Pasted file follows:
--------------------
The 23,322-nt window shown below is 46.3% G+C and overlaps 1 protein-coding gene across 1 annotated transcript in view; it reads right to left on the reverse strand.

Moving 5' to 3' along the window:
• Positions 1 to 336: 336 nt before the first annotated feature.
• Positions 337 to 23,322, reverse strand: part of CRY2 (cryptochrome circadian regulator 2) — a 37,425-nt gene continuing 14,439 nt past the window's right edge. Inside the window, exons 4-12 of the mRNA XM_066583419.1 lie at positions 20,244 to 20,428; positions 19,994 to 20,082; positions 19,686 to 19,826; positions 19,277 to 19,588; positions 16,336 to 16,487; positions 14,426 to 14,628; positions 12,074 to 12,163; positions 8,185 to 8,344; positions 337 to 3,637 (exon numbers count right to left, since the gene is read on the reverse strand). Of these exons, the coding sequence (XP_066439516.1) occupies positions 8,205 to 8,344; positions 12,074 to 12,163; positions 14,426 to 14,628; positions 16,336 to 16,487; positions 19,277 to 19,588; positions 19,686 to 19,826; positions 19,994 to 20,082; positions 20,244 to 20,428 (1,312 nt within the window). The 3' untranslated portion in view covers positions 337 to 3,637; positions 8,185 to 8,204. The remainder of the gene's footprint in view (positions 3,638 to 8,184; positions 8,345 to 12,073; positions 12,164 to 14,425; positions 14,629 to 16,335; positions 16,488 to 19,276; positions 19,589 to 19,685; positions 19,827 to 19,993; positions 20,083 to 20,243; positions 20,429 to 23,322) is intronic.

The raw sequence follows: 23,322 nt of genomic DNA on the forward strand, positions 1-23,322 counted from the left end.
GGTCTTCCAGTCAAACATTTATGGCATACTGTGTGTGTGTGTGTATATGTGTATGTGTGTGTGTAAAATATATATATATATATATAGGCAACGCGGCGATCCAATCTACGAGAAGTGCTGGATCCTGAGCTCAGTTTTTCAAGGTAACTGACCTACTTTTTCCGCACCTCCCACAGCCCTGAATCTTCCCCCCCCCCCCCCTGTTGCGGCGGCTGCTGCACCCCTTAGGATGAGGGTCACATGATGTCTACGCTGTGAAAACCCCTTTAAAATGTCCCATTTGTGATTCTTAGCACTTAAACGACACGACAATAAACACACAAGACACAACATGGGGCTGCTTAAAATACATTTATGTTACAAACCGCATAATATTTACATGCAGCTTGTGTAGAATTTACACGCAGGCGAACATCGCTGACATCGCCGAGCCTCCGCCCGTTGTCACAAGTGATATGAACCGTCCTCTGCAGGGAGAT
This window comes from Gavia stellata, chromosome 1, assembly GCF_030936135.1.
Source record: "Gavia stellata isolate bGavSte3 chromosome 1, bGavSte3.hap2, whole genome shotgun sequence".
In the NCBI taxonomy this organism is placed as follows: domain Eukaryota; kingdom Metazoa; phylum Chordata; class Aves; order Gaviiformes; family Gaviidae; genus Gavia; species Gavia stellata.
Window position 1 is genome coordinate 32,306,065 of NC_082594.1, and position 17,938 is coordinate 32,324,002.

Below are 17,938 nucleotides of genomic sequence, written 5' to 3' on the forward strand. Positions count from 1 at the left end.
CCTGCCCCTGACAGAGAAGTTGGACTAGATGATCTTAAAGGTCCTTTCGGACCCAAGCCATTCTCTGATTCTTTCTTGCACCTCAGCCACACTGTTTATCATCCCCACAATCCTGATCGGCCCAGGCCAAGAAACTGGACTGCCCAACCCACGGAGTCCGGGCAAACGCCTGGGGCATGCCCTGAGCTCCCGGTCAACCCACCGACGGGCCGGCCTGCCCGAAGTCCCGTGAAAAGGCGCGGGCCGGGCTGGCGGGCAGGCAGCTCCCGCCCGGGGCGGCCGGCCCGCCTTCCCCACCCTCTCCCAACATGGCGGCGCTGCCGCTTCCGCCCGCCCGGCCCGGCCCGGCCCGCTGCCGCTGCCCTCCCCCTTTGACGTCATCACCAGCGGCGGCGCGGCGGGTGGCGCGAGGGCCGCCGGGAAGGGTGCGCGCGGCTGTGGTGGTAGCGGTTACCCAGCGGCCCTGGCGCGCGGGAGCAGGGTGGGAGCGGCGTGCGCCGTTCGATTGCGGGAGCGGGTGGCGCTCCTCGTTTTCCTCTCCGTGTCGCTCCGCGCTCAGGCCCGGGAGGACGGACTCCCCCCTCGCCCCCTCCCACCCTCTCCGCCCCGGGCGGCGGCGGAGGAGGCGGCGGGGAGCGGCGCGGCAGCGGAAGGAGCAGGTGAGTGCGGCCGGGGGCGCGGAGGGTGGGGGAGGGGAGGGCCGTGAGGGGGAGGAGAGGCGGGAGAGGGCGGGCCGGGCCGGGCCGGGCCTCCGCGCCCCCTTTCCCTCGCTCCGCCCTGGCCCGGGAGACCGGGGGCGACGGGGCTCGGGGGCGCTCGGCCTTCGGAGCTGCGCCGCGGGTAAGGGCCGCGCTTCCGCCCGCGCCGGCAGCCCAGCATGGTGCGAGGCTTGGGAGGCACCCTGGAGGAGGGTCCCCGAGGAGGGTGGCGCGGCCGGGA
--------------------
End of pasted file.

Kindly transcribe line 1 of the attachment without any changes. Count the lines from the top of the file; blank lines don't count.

The 23,322-nt window shown below is 46.3% G+C and overlaps 1 protein-coding gene across 1 annotated transcript in view; it reads right to left on the reverse strand.